Forum to explore tax breaks

There are more than 500 state tax exemptions that every year result in billions of dollars in tax breaks.


WALLA WALLA — A group of grandmothers is hoping to raise awareness about the great tax shift.

“We just want to discuss these tax breaks and turn people on to discussing these thing,” said Grandmother’s Roundtable member Pat Yenney. “And tax shifting is one of the things that is going to be discussed.”

On Monday, city managers from Walla Walla and College Place will join Walla Walla County Assessor Debra Antes and take part in a forum titled Are Tax Breaks Breaking Us?

A state funded study that looked at tax exemptions for the 2007-09 biennium found tax breaks totaled $98.5 billion for those two years.

There are more than 500 state tax exemptions that every year result in billions of dollars in tax breaks for nonprofits, government agencies, businesses and individuals.

Yenney pointed out that when federal, state or local authorities allow tax exemptions, the remaining taxpayers must make up the difference, often in higher property taxes, creating a tax shift.

“Shifting is a big word today. The tax shift is where people get concerned,” Antes added.

The single largest source of tax exemptions in Washington state deals with property tax breaks. Exemptions of this type for the 2007-09 biennium totaled $44.7 billion or 45.4 percent of all exemptions.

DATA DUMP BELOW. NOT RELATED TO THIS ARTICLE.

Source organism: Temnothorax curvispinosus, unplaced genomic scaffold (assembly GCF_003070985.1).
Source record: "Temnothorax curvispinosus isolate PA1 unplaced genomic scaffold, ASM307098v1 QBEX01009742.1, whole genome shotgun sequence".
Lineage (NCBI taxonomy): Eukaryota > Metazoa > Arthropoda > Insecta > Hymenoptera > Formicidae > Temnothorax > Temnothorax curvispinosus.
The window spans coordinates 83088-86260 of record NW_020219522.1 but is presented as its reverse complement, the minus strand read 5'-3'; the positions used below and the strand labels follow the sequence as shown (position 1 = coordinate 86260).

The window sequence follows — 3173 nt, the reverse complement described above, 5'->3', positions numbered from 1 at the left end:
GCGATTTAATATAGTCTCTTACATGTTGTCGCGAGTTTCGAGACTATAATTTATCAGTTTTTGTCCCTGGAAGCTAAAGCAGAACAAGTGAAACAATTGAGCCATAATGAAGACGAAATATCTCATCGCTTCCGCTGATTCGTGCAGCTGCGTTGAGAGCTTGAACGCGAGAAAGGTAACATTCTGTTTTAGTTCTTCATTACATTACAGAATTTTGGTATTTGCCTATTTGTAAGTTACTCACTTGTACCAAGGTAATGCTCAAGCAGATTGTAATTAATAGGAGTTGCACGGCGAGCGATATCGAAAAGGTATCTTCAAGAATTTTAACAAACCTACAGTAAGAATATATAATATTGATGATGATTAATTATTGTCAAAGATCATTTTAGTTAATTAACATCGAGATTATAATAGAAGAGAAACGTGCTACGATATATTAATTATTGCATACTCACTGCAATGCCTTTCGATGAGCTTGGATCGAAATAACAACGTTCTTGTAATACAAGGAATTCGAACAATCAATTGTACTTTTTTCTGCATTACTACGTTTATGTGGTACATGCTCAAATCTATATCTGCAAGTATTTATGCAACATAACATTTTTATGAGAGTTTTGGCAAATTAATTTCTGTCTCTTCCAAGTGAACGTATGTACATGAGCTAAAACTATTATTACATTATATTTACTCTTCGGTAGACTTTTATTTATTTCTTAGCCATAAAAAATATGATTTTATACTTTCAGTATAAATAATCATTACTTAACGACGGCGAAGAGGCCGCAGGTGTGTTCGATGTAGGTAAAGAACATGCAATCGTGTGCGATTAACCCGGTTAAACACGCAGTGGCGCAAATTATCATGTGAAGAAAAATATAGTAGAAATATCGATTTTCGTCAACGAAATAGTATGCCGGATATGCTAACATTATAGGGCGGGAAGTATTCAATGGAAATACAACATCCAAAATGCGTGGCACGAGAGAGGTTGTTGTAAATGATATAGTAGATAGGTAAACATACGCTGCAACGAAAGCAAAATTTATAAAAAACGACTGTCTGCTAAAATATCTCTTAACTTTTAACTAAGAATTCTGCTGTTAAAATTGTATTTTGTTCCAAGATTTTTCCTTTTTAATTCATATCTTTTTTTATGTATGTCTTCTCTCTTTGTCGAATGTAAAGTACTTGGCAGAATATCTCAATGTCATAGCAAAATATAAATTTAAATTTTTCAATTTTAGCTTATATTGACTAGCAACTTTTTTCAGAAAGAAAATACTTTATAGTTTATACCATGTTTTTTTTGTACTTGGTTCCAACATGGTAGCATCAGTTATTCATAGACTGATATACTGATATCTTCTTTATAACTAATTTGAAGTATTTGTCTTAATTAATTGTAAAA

Retail sales tax breaks was the second highest source, accounting for 39.7 percent or $39.1 billion for the same period.

Antes said her department administers two local tax break programs — the senior exemption and the home improvement exemption programs.

Under the senior exemption program, a homeowner who is a senior or disabled and who makes less than $35,000 a year can have the taxable value of their home reduce by $60,000 or 60 percent, which ever is greater and have the value of their home frozen at the lower level. The program does not look at other assets or place any limits on the value of the home, Antes said.

The home improvement exemption is a three-year deferral on property value increases that result from qualifying home improvements like room additions.

Monday’s meeting will take place at 7 p.m. at Walla Walla Community College, room 185.


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